What Do AP Teachers Do During the AP Exams?

Angeline Fu, Managing Editor

It’s that time of year where students traverse the hallways cradling thick prep books, and with hours of study sessions, their school days no longer end at 3:30 pm.

These signs mean only one thing: AP exams are coming.

Having prepared for them all school year, some students may feel stressed, nervous or tired. And for some students, these feelings only heighten on the days of the actual exams.

But what emotions are running through AP teachers when the big day for their students arrives?

“I’m certainly not as nervous as the students are,” said AP U.S. History teacher Bob Bordas. “But you’re a little apprehensive, like ‘Hey, did I do everything I could’ve done to get them ready?’”

However, the feelings teachers experience on their end is not always apparent to students.

“I try to make sure I keep my feelings out and support and encourage them,” said AP Statistics teacher Nancy Barker. “I have to be careful that I don’t put my anxieties on my students. I don’t want them to think I doubt their ability.”

Like Bordas, Barker’s nerves come not from her students, but from questioning if she has done all she can to fully prepare them.

“I want them to be as successful as they can be, and I also like success for myself in some way. This is a measure of my success in teaching them,” said Barker.

But even with histories of very successful exam results, some teachers cannot help but be a little anxious on testing day.

While his students are taking the exam, Bordas grades papers and prepares for his other classes.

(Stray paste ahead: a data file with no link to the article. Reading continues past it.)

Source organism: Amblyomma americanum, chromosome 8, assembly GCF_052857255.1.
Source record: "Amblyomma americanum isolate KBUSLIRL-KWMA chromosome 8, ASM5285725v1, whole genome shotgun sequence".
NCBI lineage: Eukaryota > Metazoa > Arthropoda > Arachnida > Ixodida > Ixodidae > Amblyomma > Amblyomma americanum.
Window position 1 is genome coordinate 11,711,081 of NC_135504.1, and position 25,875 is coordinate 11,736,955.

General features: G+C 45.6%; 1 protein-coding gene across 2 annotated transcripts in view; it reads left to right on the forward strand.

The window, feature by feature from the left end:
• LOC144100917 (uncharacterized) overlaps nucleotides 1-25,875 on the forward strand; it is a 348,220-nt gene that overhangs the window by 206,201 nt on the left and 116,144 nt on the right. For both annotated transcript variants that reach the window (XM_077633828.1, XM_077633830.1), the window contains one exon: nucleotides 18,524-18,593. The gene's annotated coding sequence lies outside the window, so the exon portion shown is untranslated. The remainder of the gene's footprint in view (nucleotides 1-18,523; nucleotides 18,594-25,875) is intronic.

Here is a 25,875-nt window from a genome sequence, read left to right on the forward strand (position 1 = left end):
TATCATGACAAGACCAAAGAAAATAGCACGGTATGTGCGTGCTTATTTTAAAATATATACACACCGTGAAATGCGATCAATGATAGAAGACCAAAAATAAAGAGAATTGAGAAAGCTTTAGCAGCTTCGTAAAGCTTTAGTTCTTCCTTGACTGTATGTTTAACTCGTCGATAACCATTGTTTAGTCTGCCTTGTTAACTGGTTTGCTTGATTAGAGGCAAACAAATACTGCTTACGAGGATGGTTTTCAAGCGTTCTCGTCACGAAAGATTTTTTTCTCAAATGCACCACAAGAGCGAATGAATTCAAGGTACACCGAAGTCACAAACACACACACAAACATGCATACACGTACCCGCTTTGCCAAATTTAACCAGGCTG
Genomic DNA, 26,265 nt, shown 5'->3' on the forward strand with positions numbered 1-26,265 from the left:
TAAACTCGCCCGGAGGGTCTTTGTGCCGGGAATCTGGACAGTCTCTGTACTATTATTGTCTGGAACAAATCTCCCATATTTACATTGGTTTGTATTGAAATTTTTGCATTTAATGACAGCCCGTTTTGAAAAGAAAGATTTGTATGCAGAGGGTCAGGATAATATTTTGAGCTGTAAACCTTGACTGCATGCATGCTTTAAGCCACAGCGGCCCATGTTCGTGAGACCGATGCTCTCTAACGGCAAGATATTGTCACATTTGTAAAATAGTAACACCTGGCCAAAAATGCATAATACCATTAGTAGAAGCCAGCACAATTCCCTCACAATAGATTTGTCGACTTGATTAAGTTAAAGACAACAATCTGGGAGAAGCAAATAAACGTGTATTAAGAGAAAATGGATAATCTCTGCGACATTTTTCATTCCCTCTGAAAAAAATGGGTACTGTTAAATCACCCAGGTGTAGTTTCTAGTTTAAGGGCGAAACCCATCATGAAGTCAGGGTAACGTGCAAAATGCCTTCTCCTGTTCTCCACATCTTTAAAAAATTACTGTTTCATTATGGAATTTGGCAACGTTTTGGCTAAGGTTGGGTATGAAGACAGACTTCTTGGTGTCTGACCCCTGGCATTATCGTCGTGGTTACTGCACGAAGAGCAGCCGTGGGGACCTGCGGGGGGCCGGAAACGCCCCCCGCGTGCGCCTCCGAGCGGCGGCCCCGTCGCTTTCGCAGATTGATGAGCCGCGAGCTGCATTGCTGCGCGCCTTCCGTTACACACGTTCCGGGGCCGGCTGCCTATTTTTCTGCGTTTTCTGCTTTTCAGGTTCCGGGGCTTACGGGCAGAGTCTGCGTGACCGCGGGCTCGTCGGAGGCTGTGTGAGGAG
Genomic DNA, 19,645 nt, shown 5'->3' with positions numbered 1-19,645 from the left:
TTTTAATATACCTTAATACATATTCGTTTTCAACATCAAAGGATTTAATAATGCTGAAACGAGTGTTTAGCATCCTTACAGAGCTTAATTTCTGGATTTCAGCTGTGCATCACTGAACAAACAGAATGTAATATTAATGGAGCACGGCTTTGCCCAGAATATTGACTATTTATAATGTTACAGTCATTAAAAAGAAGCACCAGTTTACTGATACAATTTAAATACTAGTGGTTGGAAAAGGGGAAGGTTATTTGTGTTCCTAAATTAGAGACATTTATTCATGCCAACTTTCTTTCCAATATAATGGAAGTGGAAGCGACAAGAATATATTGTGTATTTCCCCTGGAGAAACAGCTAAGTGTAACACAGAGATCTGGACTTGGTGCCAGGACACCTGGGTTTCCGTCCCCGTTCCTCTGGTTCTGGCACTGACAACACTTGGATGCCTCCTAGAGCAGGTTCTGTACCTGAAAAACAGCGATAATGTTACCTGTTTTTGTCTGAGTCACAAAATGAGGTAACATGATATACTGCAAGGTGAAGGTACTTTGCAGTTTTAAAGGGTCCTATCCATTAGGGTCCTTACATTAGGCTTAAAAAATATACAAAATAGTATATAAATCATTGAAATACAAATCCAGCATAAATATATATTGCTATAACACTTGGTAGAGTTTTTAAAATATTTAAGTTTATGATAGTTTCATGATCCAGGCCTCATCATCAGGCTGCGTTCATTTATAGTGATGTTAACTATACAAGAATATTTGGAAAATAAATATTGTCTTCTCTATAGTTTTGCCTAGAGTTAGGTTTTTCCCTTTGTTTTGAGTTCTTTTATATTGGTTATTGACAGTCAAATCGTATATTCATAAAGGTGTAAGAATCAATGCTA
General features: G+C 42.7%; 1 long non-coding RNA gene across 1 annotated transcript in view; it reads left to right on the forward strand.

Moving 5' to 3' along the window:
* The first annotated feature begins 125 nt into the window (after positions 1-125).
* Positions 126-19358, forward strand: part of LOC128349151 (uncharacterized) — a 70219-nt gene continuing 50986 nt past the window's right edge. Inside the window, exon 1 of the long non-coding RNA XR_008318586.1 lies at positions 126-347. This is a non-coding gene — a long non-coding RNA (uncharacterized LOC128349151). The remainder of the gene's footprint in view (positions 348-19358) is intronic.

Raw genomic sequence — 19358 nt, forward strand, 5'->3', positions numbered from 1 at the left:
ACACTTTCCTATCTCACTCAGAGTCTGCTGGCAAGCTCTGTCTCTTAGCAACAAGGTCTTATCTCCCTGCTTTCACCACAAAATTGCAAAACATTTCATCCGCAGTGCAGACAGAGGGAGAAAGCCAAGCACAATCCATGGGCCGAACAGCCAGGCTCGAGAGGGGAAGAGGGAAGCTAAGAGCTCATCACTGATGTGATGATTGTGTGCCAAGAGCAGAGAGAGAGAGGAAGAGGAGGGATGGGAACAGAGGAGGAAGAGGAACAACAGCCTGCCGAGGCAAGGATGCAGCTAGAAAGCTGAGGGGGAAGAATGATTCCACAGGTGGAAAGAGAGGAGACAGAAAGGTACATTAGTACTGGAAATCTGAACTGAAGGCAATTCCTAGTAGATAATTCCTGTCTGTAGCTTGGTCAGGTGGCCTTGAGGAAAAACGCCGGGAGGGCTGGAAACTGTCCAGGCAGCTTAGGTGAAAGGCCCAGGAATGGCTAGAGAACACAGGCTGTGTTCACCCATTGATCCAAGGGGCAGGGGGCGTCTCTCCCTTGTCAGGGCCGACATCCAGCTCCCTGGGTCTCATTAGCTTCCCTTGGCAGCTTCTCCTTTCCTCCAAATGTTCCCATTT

“I’m thinking about it a little, ‘Okay, it’s nine o’clock. They’re done with the multiple choice’,” said Bordas. “And you always wonder what the DBQ [document-based question] is going to be.”

While Barker’s students are testing their statistics skills, she often is proctoring a different exam, which helps distract her from her worries.

“Oh, I’m very nervous because I know that it’s important. It’s high stakes for students,” said Barker. “It’s what we’ve been working for. I feel kind of like a mother sending them out.”

But for other teachers, no stress is experienced as their students are testing.

“I feel fairly comfortable students in my class do fairly well on the exam,” said AP English Language and Composition teacher Randy Gingrich. “Usually how they do on the AP exam is how they’ve been doing in the classroom.”

Gingrich spends his time during the exam cleaning up his classroom in preparation for the close of the school year.

He said the AP exam is not a stressor for him because it only represents a small portion of his course.

“The student might not have passed but still learned a lot,” said Gingrich. “I’m more concerned with how well I prepared them for what they’re going to do in college.”

But, ultimately, past all the nerves they feel, some teachers just hope the students do their best and don’t look back.

Bordas exemplified this point using a former student of his, whom he described as very passionate about U.S. history and one who did exceptionally well in his class, and thus, would seemingly receive a five on the exam.

“He came in with a four. Maybe it just wasn’t a good day,” said Bordas. “We exchanged emails, and he said, ‘Thanks for everything. I’m not going to define myself by that score.’ If they take something away from the class, that’s what’s really important.”